Underage drinking is frequent and occurs all around the country. Whether it’s prom night or a regular party, our teens and young adults use alcohol while under the legal drinking age. What worsens the situation is that these same young adults then drive. Despite the fact that Uber and Lyft are currently available in the majority of towns and cities across the country, public transportation is not extensively available. Both North and South Carolina have nothing in the way of public transportation. Children are frequently afraid to call their parents for a ride for fear of getting into trouble. However, this may exacerbate the situation. Both parents and children must be warned of the dangers of underage drinking and driving.
If you or your teenager were charged with a DUI in Asheville, NC, call our DUI defense attorneys now.
Statistics on Underage Drinking
In the United States, underage drinking is a severe public health issue. Alcohol is the most commonly used substance among America’s children, and underage drinking carries significant health and safety dangers. Underage drinking has effects for everyone, regardless of age or drinking status.
Directly or indirectly, we can all be affected by the aggressive behavior, property damage, injuries, violence, and deaths that can follow from underage drinking. This isn’t just a problem for a few families; it’s a national issue.
According to The National Institute of Alcohol Abuse and Alcoholism, people between the ages of 12 and 20 consume 4.0 percent of all alcohol drunk in the United States. Although youth drink less frequently than adults, when they do, they drink more. Binge drinking accounts for more than 90% of all alcoholic drinks consumed by young individuals.
The latest statistics from The National Institute of Alcohol Abuse and Alcoholism available are from 2019 and the report that:
- In 2019, 4.2 million young people said they had binge drank at least once in the previous month.
- In 2019, 825,000 teenagers reported binge drinking on five or more days in the previous month.
Offenses and Underage Drinking
Underage drinking and driving are particularly problematic because it combines two offenses. Underage drinking tickets are usually dealt with swiftly. Drunk driving, on the other hand, is a considerably more serious offense. However, combining the two presents an extremely challenging situation. Suspension of the offender’s license or impoundment of the offender’s car is two of the possible repercussions. This can be terrible for a college student who needs to commute to class or an adolescent working away from home.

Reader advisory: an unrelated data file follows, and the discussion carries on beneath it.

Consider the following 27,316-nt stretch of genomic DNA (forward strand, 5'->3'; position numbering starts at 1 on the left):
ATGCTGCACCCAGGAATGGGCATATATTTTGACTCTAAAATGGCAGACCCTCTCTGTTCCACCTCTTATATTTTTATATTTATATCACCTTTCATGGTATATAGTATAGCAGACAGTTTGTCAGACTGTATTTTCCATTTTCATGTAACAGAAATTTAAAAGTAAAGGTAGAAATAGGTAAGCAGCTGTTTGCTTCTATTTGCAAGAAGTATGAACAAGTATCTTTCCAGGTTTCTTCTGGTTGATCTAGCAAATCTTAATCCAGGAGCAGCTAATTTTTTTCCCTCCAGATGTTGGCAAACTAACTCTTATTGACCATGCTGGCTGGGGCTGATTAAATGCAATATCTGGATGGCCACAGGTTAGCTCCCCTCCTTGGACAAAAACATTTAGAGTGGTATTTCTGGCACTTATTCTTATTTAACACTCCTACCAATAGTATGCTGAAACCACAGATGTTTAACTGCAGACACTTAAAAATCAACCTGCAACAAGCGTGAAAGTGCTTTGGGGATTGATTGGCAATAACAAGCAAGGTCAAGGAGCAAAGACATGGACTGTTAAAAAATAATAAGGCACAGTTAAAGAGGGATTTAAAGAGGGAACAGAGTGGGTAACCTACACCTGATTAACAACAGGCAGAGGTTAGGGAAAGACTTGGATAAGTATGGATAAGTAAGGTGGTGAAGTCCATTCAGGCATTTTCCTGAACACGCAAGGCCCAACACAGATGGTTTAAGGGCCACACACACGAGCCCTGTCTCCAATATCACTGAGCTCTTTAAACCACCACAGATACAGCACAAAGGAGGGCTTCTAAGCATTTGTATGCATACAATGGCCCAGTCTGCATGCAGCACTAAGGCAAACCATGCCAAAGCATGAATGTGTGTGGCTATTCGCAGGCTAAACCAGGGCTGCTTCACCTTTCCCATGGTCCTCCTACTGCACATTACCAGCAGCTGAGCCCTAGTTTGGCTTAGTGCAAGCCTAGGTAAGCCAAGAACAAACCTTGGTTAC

Repeat offenders may face even harsher punishments. These possible consequences include jail time, fines, probation, and juvenile detention. As a result, it is vital to remain cautious and prudent before getting behind the wheel. If you do face this issue, there are legal options available to you.
Law and Teen Drunk Driving
Underage DUI laws in most states apply to drivers under the age of 21 and set the BAC limit at.02 percent or less. Furthermore, all drivers who are lawfully arrested for driving under the influence or an underage DUI infraction must submit to BAC testing (typically a breath or blood test) if an officer requests it.
Typically, teen drunk driving rules focus on the amount of alcohol in the young driver’s bloodstream. If the underage driver’s BAC is higher than the legal limit, a conviction is conceivable even if no evidence of actual impairment is available. In other words, you don’t have to be drunk to be convicted—having a BAC above the legal limit is sufficient.
Can You Refuse a Test?
All states have “implied consent” statutes that require lawfully apprehended drivers to submit to a chemical test when requested by an officer. Drivers who illegally resist testing risk having their license suspended. The suspension period for a test rejection is usually longer than the suspension period for a failed test or a DUI conviction.
Some drivers may deny testing to avoid a DUI conviction. If no test results are obtained, the prosecution will lack evidence of exactly what the motorist ingested before driving. On the other hand, the prosecution can generally inform the jury of the defendant’s refusal and claim that the defendant did so to conceal intoxication. As a result, a driver can still be convicted of DUI even if chemical test results are not required.
The North Carolina Department of Public Safety states that a person under the age of 21 who is detected purchasing, attempting to purchase, or having alcohol will be charged with a Class 1 misdemeanor. Sentencing is left up to the judge’s discretion. If convicted, the Division of Motor Vehicles revokes the person’s driver’s license.
Obtaining Legal Counsel and Representation
Most states do not allow a driver to consult with an attorney before determining whether to furnish a sample for a chemical test and what type of test to take. As you know, when drivers refuse to participate, states can impose severe penalties. If you are charged with a DUI in North Carolina as an underage driver, having an experienced attorney explain the laws in your state and how the case is likely to be handled in your community will be beneficial. Some penalties, like a driver’s license suspension, may be unavoidable, but you will still benefit from the counsel of an attorney.
If you are facing a DUI charge as an underage individual or are the parent of a teen charged with a DUI, contact our expert team to help you with any legal proceedings. You can request a free consultation with one of our professional DWI defense attorneys in Asheville.